Last night as I boarded my flight home from a week of work in New York City, I noticed that the seats on my United Airbus A320 looked a little different. Turns out I was experiencing the newly converted A320 with the Recaro slimline seats with the “comfort” upgrade. These seats are very similar to the Lufthansa NEK seats that have caused a bit of stir in their frequent flyer ranks, the difference being that United’s install has more padding and are supposed to be a more comfortable experience. From my three hour and fifteen minute flight last night, my conclusion are that the seats are a downgrade for passengers.
My immediate reaction to the flight last night was a little bit of the knee-jerk, “I hate change!” type but after gathering my thoughts and reading through my notes, my summary is this – the seats are not a one for one swap with regards to passenger comfort when compared to the previous United A320 seats and the new seats are certainly not an improvement. United’s reasoning for these seats was clear from the get-go, they wanted to fit an extra row of seats on the plane and these seats allowed them to do that by moving the rows closer together.
I was seated in row 21, seat A, an exit row window seat, for my flight last night. The first thing I noticed was that the legroom in this particular row had been severly reduced. The previous seat configuration here gave so much legroom that a passenger could barely touch their bag if there was one under the seat in front of them. The exit rows were clearly the losers when it came to where rows were squeezed closer together. The second thing I noticed was the somewhat cheap feeling of the seat. It is flimsy, just like the Lufthansa seat. When you or others in your row move, the lightweight metal frame of the seat is not very forgiving, allowing that movement to be felt by everyone else in the row.
The magazine storage has changed so that the magazine and safety briefing card are now in a small plastic divider behind the tray table. I was not surprised by this, I have seen before on Lufthansa and it is actually a smart way to store the magazines. Where the negatives are for the passengers is the standard storage sleeve. What used to be a pocket in the seatback in front of you is now a shortened mesh pocket that is not good for storing much. I typically carry a small bag with my headphones and electrical accessories and between it and an iPad mini, the storage area could barely hold them. The seatback pocket is great for holding things and allowing a passenger to stay in their seat and avoid moving things around in the overhead bin.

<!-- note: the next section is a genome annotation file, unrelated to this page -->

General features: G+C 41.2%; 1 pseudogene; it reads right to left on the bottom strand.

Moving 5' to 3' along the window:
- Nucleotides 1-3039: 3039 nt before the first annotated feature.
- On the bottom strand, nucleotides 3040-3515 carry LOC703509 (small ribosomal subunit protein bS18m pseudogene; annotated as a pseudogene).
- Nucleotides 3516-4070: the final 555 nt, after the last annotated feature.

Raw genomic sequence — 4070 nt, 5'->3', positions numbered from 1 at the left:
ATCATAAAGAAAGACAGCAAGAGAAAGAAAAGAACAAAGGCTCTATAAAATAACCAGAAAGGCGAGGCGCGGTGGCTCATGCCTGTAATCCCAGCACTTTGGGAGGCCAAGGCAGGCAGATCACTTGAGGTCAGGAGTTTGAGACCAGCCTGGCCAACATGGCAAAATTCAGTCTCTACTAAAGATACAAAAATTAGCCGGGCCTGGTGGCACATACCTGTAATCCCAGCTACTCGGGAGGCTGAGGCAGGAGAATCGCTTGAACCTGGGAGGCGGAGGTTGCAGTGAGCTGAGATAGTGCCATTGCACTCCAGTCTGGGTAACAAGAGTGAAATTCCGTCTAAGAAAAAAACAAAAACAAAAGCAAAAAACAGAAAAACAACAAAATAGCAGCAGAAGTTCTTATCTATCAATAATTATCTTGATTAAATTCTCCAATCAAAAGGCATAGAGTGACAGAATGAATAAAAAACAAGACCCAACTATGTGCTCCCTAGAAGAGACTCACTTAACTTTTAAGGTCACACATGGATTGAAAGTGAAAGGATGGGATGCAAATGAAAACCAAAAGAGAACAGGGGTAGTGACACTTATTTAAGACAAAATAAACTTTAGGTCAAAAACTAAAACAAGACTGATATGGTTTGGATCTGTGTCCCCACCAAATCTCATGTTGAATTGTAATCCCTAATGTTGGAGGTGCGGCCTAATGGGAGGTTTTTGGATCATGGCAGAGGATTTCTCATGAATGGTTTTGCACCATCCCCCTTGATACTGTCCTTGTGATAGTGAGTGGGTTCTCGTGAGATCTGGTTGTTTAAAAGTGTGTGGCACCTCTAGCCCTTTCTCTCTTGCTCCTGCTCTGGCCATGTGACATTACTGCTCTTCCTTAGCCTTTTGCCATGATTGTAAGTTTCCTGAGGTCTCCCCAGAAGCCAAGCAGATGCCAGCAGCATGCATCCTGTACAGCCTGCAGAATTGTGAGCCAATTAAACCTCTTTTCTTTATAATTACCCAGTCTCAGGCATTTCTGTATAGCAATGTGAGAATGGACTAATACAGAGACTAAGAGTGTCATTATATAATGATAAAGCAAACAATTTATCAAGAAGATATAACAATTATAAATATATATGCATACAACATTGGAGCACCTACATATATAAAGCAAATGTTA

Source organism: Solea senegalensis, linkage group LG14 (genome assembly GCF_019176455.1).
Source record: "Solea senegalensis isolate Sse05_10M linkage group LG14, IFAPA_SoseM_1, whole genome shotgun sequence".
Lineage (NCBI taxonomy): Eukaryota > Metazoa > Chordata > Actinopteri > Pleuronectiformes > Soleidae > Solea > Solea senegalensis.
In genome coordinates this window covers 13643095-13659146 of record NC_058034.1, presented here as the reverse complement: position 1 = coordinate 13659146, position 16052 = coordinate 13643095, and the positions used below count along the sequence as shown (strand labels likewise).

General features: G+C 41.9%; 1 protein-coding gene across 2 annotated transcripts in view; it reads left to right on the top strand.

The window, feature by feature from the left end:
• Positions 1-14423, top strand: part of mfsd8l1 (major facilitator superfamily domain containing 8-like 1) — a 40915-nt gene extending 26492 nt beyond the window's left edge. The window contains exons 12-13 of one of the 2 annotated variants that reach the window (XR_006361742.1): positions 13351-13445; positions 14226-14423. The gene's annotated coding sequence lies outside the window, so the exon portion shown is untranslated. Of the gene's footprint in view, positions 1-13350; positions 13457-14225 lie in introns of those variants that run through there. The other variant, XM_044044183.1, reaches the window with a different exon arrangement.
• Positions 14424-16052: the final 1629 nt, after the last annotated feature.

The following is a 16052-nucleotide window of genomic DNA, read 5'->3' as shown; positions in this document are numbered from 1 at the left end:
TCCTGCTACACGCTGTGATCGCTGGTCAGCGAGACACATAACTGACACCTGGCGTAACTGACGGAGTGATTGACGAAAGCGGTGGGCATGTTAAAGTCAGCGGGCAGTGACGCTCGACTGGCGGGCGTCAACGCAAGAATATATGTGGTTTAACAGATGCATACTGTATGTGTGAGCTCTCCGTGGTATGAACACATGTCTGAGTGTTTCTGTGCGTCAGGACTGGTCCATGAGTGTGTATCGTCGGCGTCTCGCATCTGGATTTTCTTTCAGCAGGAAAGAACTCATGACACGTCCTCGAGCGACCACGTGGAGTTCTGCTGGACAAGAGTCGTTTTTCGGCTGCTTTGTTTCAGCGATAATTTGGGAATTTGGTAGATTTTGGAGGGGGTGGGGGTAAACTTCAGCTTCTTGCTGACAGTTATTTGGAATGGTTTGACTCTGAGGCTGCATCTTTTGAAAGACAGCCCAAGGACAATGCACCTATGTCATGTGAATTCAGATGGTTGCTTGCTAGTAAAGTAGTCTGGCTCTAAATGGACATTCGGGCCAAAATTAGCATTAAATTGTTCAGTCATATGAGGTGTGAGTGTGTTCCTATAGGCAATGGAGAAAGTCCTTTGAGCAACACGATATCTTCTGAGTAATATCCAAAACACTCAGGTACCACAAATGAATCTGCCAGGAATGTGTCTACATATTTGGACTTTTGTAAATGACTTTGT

The tray table on these new seats is noticeably smaller. In the exit rows the tray table used to be held in the armrest, that is no longer the case. I did not see what the setup was for the bulkhead rows but in the exit row, the tray table is now on the seat in front of you. The width has been reduced but I would say the depth is about the same as what the tray tables were when stored in the armrests. Again, the metal connections feel a little flimsy here. I rested my hands holding a book on the table and without really pushing I could feel a significant give in the table.
Lastly, the seat itself and a number of aspects that I find contribute to the overall uncomfortable feel of these seats. A lot of people think it’s the padding alone but with the things I list below, I think it is a group of things that really make these seats a downgrade for passengers.
- The comfort package does not add a significant amount of padding. There is definitely more than what Lufthansa offers but it is certainly not a huge improvement. It slightly removes the wood feel of the Lufthansa seats.
- The bottom cushion of the seat is a standard width but does not extend as far forward under the passenger’s legs as the previous seats. I would say the bottom seat cushion reminded me more of an exit row seat on a regional jet where they had to reduce its length to comply with safety standards. Thinking about this now I wonder if it is the same case on the A320s, the exit row required the seat cushion to be shorter. If you’ve flown in a regular row (rather than an exit row) on this converted plane I’d love to know if you felt the same way about the bottom cushion.